- Data exposed includes names, birthdate, phone no. and email
- ID information such as driver’s licence or passport numbers may also be involved
- Experts warn to beware of scams in the months head
- Optus shut it down once it was discovered
The personal data of up to nine million Australians may have been been accessed by hackers in a massive cybersecurity breach of the country’s second largest telco, Optus.
The cyberattack includes the details of current and former customers.
Optus said the information exposed includes names, dates of birth, phone numbers and email addresses, and in some instances addresses and ID document such as driver’s licence or passport numbers. The company said it was shut down immediately after the attack was discovered.
Payment detail and account passwords have not been compromised. Other Optus services, including mobile and home internet, are not affected, and messages and voice calls have not been compromised.
Optus said it is working with the Australian Cyber Security Centre to mitigate any risks to customers and has notified the Australian Federal Police, the Office of the Australian Information Commissioner and key regulators about the cyberattack
Optus CEO Kelly Bayer Rosmarin said that as soon as they knew, the telco took action to block the attack and begin an immediate investigation.
“We are devastated to discover that we have been subject to a cyberattack that has resulted in the disclosure of our customers’ personal information to someone who shouldn’t see it,” she said
“While not everyone maybe affected and our investigation is not yet complete, we want all of our customers to be aware of what has happened as soon as possible so that they can increase their vigilance.
“We are very sorry and understand customers will be concerned. Please be assured that we are working hard, and engaging with all the relevant authorities and organisations, to help safeguard our customers as much as possible.”
Rosmarin said they are not aware of any harm to customers, but they should have “heightened awareness” for fraudulent notifications.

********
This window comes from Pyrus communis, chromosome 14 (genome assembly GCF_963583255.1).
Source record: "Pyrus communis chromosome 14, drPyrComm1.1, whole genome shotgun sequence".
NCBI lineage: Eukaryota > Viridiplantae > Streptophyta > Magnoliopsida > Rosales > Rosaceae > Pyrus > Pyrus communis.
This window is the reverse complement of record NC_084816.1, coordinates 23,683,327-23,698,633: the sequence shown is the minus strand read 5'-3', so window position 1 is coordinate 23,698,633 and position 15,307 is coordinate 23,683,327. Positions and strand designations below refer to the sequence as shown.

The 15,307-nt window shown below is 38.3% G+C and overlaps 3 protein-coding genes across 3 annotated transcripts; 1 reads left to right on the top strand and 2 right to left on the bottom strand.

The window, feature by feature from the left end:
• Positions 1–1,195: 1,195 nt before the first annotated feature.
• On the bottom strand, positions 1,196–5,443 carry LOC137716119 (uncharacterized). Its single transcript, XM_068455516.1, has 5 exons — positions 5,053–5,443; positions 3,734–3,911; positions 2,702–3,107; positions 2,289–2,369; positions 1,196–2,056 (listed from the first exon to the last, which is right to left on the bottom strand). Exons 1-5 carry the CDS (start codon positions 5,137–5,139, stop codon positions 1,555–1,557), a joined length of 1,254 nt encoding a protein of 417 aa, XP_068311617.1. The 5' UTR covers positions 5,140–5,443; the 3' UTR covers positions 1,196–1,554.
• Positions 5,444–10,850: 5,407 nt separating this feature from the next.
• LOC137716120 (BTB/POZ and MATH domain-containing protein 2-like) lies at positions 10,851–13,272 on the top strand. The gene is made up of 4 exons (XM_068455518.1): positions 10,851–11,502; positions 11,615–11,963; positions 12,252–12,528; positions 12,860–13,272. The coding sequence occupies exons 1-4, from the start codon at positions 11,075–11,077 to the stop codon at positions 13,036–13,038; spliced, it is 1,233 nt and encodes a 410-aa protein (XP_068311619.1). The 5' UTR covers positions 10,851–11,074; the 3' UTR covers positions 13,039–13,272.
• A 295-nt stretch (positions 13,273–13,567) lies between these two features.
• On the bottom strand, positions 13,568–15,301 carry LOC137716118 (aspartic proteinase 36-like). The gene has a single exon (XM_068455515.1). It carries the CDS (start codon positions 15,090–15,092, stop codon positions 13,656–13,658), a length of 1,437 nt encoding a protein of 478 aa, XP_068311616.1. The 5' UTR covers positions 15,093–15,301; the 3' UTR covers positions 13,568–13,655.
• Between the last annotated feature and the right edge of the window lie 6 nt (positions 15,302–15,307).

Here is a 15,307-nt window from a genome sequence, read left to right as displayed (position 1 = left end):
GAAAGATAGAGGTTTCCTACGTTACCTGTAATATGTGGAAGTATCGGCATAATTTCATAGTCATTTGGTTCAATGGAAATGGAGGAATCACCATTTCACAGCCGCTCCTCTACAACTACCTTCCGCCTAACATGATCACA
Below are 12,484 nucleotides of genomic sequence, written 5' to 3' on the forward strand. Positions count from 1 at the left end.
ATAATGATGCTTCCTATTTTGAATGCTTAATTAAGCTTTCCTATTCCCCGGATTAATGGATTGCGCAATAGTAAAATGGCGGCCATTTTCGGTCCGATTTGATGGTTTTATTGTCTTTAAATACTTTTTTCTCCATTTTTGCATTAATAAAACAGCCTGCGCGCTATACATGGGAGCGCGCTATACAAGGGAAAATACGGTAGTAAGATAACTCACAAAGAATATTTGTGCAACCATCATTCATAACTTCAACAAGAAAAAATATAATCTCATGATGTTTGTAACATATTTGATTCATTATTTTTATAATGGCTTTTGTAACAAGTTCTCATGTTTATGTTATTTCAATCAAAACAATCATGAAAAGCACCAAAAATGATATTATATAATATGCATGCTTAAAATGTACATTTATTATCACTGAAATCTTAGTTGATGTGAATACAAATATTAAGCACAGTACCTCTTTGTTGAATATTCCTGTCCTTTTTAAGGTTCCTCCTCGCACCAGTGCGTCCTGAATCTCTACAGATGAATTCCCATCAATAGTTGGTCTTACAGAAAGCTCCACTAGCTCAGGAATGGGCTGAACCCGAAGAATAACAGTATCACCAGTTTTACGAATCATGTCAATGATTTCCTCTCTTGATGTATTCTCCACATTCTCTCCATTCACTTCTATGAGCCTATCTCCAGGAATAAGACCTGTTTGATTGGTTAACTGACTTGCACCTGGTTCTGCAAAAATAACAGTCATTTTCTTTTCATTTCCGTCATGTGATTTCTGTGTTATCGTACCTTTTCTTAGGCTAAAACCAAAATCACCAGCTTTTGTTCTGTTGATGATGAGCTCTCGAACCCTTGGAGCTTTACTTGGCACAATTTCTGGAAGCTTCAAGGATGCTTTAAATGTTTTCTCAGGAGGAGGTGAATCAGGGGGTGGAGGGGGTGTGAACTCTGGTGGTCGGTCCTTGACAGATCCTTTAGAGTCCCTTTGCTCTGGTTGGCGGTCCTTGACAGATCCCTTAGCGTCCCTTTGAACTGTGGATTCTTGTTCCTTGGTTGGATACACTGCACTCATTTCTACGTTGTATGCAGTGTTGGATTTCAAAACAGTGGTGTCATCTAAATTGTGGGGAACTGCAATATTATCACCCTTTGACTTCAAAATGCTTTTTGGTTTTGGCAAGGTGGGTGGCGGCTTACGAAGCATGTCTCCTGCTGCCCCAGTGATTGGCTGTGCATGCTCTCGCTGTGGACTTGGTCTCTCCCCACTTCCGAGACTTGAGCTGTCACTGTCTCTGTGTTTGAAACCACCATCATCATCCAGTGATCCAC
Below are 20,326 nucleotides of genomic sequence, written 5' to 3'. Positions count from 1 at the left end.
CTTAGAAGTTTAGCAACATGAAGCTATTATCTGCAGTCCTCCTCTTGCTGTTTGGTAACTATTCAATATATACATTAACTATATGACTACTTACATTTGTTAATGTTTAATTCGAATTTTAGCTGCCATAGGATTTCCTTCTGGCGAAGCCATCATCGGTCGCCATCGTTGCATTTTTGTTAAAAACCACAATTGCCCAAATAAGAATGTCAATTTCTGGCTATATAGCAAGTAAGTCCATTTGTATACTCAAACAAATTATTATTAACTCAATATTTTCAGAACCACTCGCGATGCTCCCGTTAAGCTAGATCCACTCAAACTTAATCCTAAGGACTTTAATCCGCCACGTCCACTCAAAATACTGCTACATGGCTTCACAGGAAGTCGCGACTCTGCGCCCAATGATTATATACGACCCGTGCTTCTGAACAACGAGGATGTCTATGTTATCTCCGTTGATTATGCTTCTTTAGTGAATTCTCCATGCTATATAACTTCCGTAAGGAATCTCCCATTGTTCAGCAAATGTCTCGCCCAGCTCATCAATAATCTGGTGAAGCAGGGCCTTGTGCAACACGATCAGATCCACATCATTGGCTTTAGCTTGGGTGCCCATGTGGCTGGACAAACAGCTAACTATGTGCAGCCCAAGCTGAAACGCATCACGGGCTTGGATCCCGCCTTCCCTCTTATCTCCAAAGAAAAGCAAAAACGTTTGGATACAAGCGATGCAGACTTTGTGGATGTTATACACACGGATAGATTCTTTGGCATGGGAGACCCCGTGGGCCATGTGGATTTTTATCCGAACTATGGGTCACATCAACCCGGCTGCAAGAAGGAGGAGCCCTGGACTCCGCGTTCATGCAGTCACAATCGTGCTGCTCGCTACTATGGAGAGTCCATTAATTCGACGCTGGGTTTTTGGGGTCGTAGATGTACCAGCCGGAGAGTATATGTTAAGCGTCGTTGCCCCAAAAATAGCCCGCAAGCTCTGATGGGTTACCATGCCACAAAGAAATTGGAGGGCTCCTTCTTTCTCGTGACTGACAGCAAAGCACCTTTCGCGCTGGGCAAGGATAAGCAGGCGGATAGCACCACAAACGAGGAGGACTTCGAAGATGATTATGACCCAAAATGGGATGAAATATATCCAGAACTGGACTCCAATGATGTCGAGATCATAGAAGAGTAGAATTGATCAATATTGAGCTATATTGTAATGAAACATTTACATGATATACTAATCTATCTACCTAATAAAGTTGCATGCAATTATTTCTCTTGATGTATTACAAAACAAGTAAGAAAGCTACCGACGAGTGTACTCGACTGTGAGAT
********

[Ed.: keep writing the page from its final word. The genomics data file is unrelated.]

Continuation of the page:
StickmanCyber CEO and founder Ajay Unni said the data held by telcos such as Optus can be easily exploited.
“The data exposed can now be maliciously used to create fake identities or as a launchpad to further target users individually through spear-phishing campaigns. These campaigns will now be even more effective as cyber criminals have access to more information than just an email address,” he said.
“While having technical defences is a step forward in terms of cybersecurity maturity, I cannot emphasise enough the importance of training and educating business users as people are always the weakest link when it comes to cybersecurity.”
Unni said third party risk is another area that requires close attention as larger organisations are regularly infiltrated through partnerships with external suppliers.
“The findings of the Australian Cyber Security Centre’s investigation into Optus’s data breach will reveal the >nature of the attack – whether it was the work of cybercriminals or a state-sponsored attack,” he said.
“Optus users need to remain vigilant of any email offering support due to this breach, even if the email appears to be from an authoritative or legitimate source. Optus customers need to do their due diligence when it comes to cyber hygiene and avoid clicking on any links in emails unless their legitimacy has been validated.”
Optus said contacting them via the My Optus App is the safest option, or call 133 937 for retail customers and 133 343 for business .